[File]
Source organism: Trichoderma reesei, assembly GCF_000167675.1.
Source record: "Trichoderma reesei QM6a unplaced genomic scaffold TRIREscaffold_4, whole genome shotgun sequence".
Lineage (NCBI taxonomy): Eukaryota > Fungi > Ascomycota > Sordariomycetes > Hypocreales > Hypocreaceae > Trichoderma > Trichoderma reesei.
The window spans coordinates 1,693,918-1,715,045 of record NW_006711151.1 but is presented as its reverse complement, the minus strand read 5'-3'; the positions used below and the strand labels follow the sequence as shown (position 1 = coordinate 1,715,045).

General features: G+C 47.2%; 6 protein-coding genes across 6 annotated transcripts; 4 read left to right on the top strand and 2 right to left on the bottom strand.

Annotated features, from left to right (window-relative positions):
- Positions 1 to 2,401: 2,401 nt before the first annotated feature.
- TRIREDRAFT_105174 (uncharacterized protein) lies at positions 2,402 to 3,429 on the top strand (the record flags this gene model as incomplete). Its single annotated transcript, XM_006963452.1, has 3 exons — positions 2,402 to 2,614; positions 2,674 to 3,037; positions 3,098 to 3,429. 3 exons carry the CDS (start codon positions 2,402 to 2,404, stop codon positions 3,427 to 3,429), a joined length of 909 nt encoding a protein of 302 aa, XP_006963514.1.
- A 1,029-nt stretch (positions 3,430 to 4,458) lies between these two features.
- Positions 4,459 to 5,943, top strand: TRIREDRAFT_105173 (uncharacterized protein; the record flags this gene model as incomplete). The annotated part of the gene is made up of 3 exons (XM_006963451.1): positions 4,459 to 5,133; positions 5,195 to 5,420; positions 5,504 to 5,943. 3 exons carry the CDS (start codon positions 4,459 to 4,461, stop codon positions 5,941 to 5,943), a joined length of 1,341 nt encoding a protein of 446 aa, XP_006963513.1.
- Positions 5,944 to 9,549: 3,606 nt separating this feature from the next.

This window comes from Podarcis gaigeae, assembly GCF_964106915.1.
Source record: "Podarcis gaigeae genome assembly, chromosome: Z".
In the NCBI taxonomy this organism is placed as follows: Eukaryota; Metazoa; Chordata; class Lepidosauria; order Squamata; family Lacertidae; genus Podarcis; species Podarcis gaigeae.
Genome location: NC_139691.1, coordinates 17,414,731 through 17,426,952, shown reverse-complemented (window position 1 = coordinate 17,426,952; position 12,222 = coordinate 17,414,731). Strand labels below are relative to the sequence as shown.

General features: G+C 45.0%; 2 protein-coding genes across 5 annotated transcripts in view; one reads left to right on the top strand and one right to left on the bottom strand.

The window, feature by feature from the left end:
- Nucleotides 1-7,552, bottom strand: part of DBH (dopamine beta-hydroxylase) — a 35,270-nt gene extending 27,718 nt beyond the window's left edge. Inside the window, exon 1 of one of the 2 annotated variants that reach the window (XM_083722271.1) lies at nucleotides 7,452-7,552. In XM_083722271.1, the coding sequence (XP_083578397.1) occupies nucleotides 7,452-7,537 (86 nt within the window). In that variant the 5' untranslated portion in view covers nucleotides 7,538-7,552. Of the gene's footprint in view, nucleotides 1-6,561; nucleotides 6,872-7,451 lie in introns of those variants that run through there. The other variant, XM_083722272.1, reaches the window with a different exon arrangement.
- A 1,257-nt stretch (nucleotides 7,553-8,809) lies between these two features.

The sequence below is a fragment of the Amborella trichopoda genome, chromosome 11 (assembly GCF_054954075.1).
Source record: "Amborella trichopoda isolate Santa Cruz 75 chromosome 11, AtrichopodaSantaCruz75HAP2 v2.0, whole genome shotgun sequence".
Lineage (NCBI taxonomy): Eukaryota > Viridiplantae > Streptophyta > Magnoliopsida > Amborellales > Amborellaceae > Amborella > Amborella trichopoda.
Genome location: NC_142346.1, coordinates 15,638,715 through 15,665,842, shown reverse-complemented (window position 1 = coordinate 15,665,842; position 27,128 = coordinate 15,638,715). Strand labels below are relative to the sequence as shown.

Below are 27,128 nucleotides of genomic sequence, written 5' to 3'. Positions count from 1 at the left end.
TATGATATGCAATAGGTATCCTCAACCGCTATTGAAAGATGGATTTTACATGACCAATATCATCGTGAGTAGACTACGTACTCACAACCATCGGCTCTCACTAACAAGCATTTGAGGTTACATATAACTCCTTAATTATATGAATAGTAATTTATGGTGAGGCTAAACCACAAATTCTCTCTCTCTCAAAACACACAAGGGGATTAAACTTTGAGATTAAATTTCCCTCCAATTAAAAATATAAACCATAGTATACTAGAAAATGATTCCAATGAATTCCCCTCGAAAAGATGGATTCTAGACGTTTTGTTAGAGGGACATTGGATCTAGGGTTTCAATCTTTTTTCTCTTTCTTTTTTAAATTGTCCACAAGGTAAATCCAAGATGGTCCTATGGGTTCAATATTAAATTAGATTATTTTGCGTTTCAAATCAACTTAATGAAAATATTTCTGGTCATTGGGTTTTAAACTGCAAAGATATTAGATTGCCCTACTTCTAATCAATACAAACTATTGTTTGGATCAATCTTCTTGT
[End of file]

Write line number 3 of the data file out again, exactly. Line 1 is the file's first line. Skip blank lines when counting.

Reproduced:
Lineage (NCBI taxonomy): Eukaryota > Fungi > Ascomycota > Sordariomycetes > Hypocreales > Hypocreaceae > Trichoderma > Trichoderma reesei.